In Acting White?, leading scholars of race and the law Devon Carbado and Mitu Gulati argue that, in spite of decades of racial progress and the pervasiveness of multicultural rhetoric, racial judgments are often based not just on skin color, but on how a person conforms to behavior stereotypically associated with a certain race. Specifically, racial minorities are judged on how they "perform" their race. This performance pervades every aspect of their daily life, whether it's the clothes they wear, the way they style their hair, the institutions with which they affiliate, their racial politics, the people they befriend, date or marry, where they live, how they speak, and their outward mannerisms and demeanor. Employing these cues, decision-makers decide not simply whether a person is black but the degree to which she or he is so. Relying on numerous examples from the workplace, higher education, and police interactions, the authors demonstrate that, for African Americans, the costs of "acting black" are high, and so are the pressures to "act white." But, as the authors point out, "acting white" has costs as well.

Provocative yet never doctrinaire, Acting White? will boldly challenge your assumptions and make you think about racial prejudice from a fresh vantage point.


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The Dearest Birth Right of the People of England: The Jury in the History of Common Law edited by John W Cairns and Grant McLeod
Oxford; Portland, Or.: Hart Pub., 2002
KD7540.A75 D43 2002 Basement

While much fundamental research in the recent past has been devoted to the criminal jury in England up to 1800, there has been little work on the nineteenth century, and on the civil jury. This important study fills these obvious gaps in the literature. It also provides a re-assessment of standard issues such as jury lenity or equity, while raising questions about orthodoxies concerning the relationship of the jury to the development of laws of evidence. Moreover, re-assessment of the jury in nineteenth-century England rejects the thesis that juries were squeezed out by judges in favor of market principles. The book contributes a rounded picture of the jury as an institution, considering it in comparison to other modes of fact-finding, its development in both civil and criminal cases, and the significance, both practical and ideological, of its transplantation to North America and Scotland, while opening up new areas of investigation and research.


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The Art of Justice: The Judge’s Perspective by Ruth Herz
Oxford; Portland, OR: Hart, 2012
NC953.5.F8 H47 2012 Basement

This book presents a unique and intriguing collection of drawings of courtroom scenes. Entering the courtroom wearing his robe, Judge Pierre Cavellat literally had a secret up his sleeve. Hidden in it were pens and pencils which he used to sketch the scenes he observed from his bench during a trial. Throughout a 40 year judicial career in one of France's more important regional appellate courts, Cavellat produced hundreds of revealing drawings and paintings of court scenes, depicting the proceedings, as well as the main actors: the prosecutors, defense counsels, his fellow judges, the defendants, witnesses, policemen, the general public, as well as the courtroom itself and its architecture. The resulting vivid and uncensored impressions give an unprecedented insight into how a judge perceives his profession and the institution of justice as a whole. Given the scarcity of written autobiographies by judges, as well as their reticence to expose their inner feelings and thinking, the images reveal, in a candid and immediate fashion, the deeply hidden emotions, ambiguities, and fantasies of a judge going about his work. The author, a judge herself, interprets the images through the lens of her own judicial experience, exploring how judges think and act and how their thinking is constructed through their education, professional training, gender, and class. In doing so, she exposes how personal background, history, and experience play an additional, sometimes conflicting, role in 'judgecraft.' While relevant to both practitioners and students of law, this book should also have an appeal to a wider public that seeks an insight into the world of the court.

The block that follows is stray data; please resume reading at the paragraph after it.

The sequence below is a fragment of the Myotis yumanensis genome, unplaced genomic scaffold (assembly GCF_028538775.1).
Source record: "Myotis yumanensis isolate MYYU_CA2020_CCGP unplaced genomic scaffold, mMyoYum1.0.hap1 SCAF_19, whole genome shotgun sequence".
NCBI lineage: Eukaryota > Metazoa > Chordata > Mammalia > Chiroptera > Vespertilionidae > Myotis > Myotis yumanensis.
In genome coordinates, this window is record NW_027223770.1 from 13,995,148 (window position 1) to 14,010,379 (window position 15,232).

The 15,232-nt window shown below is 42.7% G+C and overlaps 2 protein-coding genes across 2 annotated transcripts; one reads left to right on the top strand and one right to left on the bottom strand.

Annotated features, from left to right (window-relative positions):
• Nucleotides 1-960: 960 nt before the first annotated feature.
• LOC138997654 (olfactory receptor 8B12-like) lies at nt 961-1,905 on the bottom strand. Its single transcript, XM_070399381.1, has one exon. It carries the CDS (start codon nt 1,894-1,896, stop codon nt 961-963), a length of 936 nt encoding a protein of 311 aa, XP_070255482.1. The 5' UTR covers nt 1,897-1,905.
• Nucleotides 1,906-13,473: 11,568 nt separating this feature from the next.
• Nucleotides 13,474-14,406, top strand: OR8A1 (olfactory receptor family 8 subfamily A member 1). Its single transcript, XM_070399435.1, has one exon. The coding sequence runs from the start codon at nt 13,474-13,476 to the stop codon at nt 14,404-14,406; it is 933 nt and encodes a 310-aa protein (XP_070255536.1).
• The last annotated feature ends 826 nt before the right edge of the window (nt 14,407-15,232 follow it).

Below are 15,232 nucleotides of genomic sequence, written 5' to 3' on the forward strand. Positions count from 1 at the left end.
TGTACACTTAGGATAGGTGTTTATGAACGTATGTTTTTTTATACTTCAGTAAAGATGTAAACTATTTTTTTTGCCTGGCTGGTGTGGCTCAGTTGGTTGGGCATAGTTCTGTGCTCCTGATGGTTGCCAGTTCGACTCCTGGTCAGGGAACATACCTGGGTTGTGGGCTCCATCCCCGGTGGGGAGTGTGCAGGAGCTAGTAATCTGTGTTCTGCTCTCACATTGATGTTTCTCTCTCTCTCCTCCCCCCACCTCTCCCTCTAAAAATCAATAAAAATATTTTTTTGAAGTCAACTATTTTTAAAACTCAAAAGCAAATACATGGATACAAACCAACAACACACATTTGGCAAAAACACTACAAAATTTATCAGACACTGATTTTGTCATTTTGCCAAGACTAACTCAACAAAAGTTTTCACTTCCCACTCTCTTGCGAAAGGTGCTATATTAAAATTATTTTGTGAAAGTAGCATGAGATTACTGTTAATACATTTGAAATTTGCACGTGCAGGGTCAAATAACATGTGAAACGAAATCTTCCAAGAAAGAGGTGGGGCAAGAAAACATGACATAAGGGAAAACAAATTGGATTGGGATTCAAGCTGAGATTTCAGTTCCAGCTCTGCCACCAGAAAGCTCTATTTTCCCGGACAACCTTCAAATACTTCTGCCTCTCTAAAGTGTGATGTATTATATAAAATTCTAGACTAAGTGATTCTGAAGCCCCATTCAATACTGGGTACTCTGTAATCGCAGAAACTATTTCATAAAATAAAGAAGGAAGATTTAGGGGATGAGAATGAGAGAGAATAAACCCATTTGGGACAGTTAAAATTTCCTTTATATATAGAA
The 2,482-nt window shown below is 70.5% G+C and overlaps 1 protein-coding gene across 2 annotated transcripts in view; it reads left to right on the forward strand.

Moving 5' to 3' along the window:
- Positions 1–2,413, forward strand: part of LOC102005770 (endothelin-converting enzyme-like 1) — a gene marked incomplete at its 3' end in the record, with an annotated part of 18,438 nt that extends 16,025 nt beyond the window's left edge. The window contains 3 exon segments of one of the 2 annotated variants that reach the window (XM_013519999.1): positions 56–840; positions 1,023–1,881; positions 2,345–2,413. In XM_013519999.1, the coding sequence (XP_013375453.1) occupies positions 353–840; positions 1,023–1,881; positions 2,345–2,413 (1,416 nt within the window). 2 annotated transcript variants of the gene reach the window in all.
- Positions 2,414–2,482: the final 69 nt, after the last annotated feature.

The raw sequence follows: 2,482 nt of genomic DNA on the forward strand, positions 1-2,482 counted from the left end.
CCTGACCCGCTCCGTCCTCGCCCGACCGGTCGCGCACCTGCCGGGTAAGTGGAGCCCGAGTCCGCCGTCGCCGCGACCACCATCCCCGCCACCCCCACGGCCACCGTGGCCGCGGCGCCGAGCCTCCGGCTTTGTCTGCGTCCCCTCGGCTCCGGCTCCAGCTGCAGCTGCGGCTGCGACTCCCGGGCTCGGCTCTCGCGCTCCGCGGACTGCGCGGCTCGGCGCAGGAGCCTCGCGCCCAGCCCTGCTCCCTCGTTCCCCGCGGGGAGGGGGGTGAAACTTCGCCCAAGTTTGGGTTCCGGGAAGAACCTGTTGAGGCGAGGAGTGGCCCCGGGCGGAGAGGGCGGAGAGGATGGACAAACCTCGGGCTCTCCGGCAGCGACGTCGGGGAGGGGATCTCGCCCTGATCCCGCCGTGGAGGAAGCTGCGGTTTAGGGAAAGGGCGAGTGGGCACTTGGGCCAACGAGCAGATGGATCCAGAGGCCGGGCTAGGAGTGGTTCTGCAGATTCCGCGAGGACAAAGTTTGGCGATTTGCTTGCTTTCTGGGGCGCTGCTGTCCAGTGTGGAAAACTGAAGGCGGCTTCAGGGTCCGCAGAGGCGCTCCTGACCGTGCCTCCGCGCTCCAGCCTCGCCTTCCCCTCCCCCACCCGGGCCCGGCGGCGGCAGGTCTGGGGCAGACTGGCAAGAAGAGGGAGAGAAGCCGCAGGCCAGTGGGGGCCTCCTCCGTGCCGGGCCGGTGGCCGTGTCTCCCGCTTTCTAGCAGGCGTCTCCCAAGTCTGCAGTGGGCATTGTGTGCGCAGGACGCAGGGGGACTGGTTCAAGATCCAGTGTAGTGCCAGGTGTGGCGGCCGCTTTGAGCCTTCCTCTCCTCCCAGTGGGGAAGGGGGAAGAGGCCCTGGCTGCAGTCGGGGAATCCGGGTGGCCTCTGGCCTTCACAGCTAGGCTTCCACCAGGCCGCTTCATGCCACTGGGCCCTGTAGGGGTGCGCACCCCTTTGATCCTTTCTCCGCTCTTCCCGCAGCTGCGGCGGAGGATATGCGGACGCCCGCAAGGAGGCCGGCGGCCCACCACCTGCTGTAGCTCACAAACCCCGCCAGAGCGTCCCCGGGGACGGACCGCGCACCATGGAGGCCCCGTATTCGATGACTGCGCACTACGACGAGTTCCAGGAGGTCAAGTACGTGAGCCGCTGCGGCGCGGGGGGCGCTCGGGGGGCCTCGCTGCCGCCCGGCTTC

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Human Rights at the Crossroads edited by Mark Goodale
Oxford; New York: Oxford University Press, 2013
K3240 .H8549 2013 Sohn Collection

Since the end of the Cold War, there has been a dramatic expansion in both the international human rights system and the transnational networks of activists, development organizations, and monitoring agencies that partially reinforce it. Yet despite or perhaps because of this explosive growth, the multiple statuses of human rights remain as unsettled as ever.

Human Rights at the Crossroads brings together preeminent and emerging voices within human rights studies to think creatively about problems beyond their own disciplines, and to critically respond to what appear to be intractable problems within human rights theory and practice. It includes essays that rethink the ideas surrounding human rights and dignity, human rights and state interests in citizenship and torture, the practice of human rights in politics, genocide, and historical re-writing, and the anthropological and medical approaches to human rights.

Human Rights at the Crossroads provides an integrative and interdisciplinary answer to the existing academic status quo, with broad implications for future theory and practice in all fields dealing with the problems of human rights theory and practice.


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Chasing Gideon: The Elusive Quest for Poor People’s Justice by Karen Houppert
New York: The New Press, 2013
KF336 .H68 2013 Balcony

A half-century after Anthony Lewis' award-winning Gideon's Trumpet (Random House, 1964) chronicled the story of the Gideon v. Wainwright court case (which ensures poor defendants are provided with lawyers by the state), A Muted Trumpet picks up where he left off. Reporter Karen Houppert examines the legacy of the decision, chronicling the cases of defendants who have relied on Gideon's promise, bringing renewed attention to an essential but failing aspect of the US criminal justice system and offering insight into how it might be saved.